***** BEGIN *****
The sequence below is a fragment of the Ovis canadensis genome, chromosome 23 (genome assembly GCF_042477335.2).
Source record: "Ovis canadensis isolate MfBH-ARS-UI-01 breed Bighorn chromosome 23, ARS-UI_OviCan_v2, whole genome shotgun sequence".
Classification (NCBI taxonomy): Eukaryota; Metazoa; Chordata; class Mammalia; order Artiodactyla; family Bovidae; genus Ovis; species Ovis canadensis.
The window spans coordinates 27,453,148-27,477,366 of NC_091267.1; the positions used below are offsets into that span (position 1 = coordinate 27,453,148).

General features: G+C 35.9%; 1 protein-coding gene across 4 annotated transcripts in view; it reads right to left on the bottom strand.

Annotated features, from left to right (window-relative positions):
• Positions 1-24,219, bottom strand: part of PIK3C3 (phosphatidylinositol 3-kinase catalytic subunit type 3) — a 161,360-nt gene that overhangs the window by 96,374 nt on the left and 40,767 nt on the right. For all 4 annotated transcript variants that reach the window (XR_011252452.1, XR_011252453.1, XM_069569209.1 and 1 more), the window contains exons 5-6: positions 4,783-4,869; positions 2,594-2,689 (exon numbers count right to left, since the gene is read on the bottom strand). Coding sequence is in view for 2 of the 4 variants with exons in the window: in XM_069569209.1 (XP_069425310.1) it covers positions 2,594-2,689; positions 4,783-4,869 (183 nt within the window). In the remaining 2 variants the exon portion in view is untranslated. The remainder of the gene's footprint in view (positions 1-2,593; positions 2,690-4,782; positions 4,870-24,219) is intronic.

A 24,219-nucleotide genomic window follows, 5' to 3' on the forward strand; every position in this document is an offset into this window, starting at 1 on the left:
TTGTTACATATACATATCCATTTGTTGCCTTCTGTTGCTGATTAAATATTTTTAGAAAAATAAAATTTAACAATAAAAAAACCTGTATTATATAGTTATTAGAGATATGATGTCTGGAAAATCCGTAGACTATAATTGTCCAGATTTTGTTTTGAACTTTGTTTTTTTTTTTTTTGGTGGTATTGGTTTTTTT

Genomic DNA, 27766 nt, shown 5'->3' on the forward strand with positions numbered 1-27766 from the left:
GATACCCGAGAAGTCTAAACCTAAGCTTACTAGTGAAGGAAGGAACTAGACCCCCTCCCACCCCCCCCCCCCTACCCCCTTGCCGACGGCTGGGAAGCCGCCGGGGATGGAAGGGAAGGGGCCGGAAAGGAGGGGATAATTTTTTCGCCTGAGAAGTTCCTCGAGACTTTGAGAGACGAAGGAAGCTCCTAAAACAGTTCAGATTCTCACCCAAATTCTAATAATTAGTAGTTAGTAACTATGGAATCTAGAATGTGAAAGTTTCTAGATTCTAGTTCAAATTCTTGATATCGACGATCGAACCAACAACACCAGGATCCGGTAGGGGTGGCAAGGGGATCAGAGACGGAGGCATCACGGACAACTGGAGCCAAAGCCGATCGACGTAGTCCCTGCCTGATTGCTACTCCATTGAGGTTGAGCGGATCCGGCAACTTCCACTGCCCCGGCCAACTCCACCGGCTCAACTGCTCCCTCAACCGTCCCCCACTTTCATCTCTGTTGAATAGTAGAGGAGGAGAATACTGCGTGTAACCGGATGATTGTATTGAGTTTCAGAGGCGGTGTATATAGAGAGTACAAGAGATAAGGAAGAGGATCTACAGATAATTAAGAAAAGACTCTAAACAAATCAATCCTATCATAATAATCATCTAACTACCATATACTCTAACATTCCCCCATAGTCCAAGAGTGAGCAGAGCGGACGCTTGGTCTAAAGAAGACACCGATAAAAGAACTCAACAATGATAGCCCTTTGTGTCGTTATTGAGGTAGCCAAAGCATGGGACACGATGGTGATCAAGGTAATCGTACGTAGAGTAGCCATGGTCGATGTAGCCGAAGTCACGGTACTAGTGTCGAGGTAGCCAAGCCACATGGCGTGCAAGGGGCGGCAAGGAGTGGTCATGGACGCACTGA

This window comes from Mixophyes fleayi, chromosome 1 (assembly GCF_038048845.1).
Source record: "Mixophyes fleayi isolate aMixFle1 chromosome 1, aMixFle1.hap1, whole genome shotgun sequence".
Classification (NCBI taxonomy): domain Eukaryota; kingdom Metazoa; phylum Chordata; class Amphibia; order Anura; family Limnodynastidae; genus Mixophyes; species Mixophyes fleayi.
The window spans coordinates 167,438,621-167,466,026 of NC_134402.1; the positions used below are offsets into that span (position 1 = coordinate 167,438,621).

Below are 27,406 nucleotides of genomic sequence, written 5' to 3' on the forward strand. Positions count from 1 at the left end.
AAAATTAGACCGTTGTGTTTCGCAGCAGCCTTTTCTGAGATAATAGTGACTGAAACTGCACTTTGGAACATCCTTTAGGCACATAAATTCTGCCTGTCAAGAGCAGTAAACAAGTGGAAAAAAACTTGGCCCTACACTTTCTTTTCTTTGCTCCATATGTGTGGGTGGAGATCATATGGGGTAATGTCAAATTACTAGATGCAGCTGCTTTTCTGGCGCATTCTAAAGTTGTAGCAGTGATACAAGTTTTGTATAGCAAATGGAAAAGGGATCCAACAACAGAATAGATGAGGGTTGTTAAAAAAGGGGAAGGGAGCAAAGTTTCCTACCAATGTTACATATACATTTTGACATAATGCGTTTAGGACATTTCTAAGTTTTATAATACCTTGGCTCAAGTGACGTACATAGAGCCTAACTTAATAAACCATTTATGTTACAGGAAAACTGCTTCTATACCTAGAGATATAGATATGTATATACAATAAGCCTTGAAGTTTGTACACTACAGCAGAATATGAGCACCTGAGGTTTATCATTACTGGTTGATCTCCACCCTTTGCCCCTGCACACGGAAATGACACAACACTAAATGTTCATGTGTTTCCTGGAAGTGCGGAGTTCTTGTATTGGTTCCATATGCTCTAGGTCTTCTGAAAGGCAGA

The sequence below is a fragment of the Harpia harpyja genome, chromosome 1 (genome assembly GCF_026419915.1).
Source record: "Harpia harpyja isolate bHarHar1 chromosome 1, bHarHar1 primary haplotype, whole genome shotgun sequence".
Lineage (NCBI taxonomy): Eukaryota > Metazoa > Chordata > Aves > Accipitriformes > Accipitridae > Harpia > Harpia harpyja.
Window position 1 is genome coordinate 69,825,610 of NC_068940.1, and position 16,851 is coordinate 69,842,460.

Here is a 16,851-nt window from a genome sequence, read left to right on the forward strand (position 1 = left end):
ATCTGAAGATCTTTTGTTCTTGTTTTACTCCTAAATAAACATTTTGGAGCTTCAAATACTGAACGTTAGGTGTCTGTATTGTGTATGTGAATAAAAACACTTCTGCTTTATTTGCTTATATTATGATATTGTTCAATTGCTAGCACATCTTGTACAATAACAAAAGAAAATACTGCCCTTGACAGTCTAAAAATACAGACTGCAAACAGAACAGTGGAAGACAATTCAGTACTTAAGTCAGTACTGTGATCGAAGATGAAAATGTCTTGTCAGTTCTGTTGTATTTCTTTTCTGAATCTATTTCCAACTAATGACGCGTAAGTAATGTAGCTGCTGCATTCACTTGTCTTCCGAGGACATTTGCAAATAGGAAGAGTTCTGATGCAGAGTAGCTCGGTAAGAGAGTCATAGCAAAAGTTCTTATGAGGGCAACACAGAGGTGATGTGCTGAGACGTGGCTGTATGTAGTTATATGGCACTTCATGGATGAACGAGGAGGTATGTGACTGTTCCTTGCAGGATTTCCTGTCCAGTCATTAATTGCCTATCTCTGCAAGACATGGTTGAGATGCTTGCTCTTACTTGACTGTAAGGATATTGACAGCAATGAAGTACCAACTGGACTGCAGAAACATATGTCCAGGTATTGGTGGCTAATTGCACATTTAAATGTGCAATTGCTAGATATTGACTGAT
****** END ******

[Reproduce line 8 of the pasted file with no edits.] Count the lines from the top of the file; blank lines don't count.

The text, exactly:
A 24,219-nucleotide genomic window follows, 5' to 3' on the forward strand; every position in this document is an offset into this window, starting at 1 on the left: